Cooking with the Sun

We hit 108°F this week in the Sierra Foot Hills of California.  It's too hot to do much of anything, but it is definitely too hot to cook in the house.  We have used our sun oven all summer, but this week we were particularly thankful to have an outdoor cooking apparatus, something that requires no electricity, charcoal, or propane.

The following recipes are fool-proof, easy, and reliable recipes for cooking in your sun-oven.  You don't have to own a sun oven or solar cooker to use these recipes; you can easily use these recipes in your electric or gas oven as well.  However, I highly recommend a sun oven.  They are efficient, easy to use, and help to keep the heat outside on hot summer days.

You can use any type of cookware in your sun-oven that you would use in your traditional oven: cast iron, muffin pans, baking sheets, Corningware, glass casserole pans, etc.  If it is oven-safe, it is sun-oven-safe.  My only word of caution is that cast iron, when covered, can get even hotter inside the pot/pan than what the oven temp reads, so it may need to be monitored more closely than other types of cookware.

The thing I always remind myself when using my solar oven is that the temperature may vary based on the weather, so I need to be flexible with my cooking time.  Some days my solar cooker will hit 400 degrees Fahrenheit.  Other days, I'm lucky to hit 300. 

When cooking vegetarian recipes, the oven temperature and cook time can vary without much consequence.  If the temperature is a bit low, extend your cook time by about one minute for every drop in two degrees of recommended temperature.  For example, if the recipe asks for 30 minutes at a 375°F temperature but your sun oven is hitting only 350°F, cook the meal for about 12 minutes longer.  If your sun oven is cooking at a higher temperature, shorten cook time by two minutes for every 5 degrees above the recommended temp (not to exceed a ten-minute reduction in cook-time) in order to avoid overcooking. 

When cooking meat, it is important to monitor the temperature of your sun oven closely.  I highly recommend getting a meat thermometer.  Generally, rare beef needs to reach 145 degrees; ground beef and beef cooked to medium should hit 160; poultry, goat, and ham should hit 165; and well-done beef and pork should hit 170.  If you are cooking on a partly cloudy day, it is really important to check on your sun oven frequently in case there are major drops in the oven's temperature.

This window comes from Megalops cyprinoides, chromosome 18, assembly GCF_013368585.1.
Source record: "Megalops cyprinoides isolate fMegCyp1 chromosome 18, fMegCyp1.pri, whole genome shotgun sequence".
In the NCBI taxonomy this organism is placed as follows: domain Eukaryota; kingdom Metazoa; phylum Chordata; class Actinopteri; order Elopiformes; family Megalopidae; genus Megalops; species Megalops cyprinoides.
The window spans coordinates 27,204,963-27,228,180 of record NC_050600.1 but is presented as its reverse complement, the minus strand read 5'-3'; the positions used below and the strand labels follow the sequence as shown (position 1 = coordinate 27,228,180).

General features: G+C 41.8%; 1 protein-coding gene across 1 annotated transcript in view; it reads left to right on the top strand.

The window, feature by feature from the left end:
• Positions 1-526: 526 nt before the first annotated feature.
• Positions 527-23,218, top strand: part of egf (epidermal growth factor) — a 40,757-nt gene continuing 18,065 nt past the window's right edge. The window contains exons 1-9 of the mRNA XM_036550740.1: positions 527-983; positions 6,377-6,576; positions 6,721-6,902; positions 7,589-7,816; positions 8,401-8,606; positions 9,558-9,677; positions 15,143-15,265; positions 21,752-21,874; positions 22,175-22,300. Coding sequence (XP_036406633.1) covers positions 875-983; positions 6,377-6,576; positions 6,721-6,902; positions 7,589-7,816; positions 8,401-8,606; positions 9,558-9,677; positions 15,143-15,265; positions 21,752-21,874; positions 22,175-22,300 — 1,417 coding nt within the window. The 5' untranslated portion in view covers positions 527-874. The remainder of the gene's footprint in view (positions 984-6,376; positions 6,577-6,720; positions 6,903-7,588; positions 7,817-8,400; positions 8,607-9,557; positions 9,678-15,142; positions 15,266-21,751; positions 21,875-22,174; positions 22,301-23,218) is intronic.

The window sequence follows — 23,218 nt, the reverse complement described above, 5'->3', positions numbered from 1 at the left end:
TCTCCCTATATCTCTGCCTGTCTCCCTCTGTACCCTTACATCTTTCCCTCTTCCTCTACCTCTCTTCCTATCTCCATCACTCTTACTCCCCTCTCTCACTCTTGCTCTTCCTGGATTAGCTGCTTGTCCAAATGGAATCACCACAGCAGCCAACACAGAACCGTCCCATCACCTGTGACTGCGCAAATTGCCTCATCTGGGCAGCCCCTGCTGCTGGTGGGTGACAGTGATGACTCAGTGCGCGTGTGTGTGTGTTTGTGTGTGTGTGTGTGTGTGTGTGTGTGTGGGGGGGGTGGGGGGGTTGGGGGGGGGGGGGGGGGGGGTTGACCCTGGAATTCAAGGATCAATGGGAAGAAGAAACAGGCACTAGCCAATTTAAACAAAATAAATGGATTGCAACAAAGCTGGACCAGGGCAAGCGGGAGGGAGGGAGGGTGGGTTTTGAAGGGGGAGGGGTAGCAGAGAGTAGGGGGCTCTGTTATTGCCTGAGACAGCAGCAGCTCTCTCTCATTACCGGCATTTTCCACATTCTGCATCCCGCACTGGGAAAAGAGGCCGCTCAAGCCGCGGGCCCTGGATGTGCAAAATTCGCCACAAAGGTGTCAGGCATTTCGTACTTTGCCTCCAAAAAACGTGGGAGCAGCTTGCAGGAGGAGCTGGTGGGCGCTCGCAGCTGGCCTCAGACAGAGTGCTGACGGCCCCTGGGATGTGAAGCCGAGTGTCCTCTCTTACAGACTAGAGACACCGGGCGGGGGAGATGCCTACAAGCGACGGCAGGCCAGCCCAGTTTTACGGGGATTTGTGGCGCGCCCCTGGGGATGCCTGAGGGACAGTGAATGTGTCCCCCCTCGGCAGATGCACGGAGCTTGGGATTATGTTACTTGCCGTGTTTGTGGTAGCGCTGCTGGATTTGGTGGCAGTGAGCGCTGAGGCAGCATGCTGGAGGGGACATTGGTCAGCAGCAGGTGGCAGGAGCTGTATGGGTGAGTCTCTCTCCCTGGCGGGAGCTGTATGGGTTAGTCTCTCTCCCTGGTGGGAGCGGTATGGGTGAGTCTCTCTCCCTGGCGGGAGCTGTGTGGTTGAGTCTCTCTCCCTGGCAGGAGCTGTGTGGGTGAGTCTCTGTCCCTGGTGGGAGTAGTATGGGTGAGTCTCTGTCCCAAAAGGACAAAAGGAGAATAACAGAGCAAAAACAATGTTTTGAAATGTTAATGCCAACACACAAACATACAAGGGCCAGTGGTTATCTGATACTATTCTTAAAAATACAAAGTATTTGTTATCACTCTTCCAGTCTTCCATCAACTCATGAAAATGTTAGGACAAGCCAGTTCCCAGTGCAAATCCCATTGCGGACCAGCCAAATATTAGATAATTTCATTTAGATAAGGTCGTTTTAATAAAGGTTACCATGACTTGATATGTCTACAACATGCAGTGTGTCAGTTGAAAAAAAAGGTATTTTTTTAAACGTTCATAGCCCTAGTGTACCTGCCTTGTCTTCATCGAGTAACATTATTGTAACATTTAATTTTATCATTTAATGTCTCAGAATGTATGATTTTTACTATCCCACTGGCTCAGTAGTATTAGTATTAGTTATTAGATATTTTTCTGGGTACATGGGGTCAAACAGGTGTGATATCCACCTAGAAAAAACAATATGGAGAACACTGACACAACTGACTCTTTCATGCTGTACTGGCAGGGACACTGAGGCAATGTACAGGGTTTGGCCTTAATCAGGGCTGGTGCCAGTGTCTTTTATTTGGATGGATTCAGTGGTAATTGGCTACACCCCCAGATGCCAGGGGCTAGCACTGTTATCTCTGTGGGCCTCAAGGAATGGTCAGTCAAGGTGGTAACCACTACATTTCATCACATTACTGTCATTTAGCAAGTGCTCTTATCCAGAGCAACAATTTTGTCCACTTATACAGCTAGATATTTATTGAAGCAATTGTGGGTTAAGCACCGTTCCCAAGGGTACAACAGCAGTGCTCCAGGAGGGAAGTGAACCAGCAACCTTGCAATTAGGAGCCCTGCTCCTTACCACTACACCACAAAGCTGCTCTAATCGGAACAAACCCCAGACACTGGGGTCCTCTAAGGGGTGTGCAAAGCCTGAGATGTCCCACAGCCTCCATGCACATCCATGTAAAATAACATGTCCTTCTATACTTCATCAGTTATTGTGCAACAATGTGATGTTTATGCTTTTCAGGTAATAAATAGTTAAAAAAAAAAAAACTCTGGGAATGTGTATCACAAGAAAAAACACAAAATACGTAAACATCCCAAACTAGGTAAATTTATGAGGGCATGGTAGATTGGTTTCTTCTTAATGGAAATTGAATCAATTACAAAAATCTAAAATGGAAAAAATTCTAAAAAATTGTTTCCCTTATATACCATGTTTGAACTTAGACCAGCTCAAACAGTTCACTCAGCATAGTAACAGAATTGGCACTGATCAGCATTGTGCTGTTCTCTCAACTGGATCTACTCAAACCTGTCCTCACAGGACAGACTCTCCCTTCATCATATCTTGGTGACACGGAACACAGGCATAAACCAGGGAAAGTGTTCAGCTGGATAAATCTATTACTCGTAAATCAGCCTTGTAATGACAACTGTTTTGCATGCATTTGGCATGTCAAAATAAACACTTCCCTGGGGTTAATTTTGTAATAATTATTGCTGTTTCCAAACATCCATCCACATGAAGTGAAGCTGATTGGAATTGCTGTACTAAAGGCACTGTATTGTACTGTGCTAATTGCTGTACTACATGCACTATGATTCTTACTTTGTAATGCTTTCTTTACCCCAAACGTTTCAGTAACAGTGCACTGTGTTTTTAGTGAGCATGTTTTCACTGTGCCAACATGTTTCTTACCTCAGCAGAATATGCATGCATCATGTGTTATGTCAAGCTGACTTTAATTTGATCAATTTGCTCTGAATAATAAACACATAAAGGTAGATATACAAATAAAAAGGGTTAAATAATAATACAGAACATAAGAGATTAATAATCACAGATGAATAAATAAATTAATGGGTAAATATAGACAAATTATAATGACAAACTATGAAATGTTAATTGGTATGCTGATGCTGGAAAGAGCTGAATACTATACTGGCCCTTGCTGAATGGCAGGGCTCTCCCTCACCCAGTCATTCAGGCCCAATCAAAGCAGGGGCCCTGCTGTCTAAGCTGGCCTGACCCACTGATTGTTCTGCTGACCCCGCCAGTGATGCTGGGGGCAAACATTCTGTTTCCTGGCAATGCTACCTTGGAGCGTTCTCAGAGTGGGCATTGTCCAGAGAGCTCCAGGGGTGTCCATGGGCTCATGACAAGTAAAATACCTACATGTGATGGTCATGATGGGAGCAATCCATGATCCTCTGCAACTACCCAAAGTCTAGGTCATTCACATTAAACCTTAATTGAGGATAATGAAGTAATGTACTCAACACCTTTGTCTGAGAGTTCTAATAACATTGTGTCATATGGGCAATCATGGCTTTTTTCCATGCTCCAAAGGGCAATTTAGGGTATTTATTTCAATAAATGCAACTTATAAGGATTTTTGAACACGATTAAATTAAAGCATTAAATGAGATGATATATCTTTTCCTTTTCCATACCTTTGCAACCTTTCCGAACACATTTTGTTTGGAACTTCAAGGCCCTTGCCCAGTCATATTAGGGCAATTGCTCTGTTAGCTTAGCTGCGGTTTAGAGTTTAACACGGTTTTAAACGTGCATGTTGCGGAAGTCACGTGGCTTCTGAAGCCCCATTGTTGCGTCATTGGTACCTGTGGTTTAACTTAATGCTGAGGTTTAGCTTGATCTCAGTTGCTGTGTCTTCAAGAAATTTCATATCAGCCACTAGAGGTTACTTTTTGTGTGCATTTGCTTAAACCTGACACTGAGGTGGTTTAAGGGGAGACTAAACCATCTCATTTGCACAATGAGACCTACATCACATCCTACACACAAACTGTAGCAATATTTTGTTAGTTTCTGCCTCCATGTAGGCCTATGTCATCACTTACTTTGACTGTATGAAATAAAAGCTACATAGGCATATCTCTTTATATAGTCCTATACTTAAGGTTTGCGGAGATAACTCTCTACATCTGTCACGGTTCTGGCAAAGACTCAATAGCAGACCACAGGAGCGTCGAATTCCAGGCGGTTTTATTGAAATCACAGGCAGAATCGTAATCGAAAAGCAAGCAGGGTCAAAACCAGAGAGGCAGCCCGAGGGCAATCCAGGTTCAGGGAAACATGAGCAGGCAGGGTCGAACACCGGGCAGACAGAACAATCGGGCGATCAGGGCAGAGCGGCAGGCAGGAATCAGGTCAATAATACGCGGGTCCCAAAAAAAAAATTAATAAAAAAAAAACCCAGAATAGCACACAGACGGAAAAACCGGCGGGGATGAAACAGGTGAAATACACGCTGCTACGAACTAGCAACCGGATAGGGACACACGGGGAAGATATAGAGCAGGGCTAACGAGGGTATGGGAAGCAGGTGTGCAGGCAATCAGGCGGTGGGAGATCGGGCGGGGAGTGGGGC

My favorite way to use the sun oven is for baking.  It's a sad fact that the best fruit ripens in the hottest part of the year, at a time when it is not fun to bake.  I'm not much of a baker during the traditional baking season.  For me, there are few things in this world more wonderful than a hot blackberry cobbler made with fresh-picked blackberries.  My sun oven allows me to indulge in the bounty of summer without my electricity/gas bill suffering and without turning my house into a furnace.  In the spirit of joyful summer baking, let's start with dessert first.


Blackberry Cobbler


  • Non-stick spray (optional but recommended)
  • 4 cups blackberries
  • 1/4 cup granulated sugar
  • 1/3 cup coconut oil (butter may be substituted)
  • 1 cup brown sugar
  • 1/2 cup graham cracker crumbs
  • 1 cup old fashioned oats
  • 1/2 tsp salt
  • 1 tsp baking powder
  • 3/4 cup flour
  • 3/4 cup milk
  • 1/2 cup chopped walnuts
  • cinnamon (to taste)


  1. Pre-heat sun oven to 325°F.
  2. Spray a glass 8x8" pan with non-stick spray, or coat the bottom and sides of the pan with a little oil.  Evenly spread blackberries on bottom of the pan and sprinkle with 1/4 cup of granulated sugar. 
  3. In mixing bowl, mix ingredients coconut oil through milk together until evenly combined.  Pour mixture over blackberries.
  4. Spread the chopped walnuts evenly over batter and then sprinkle with cinnamon.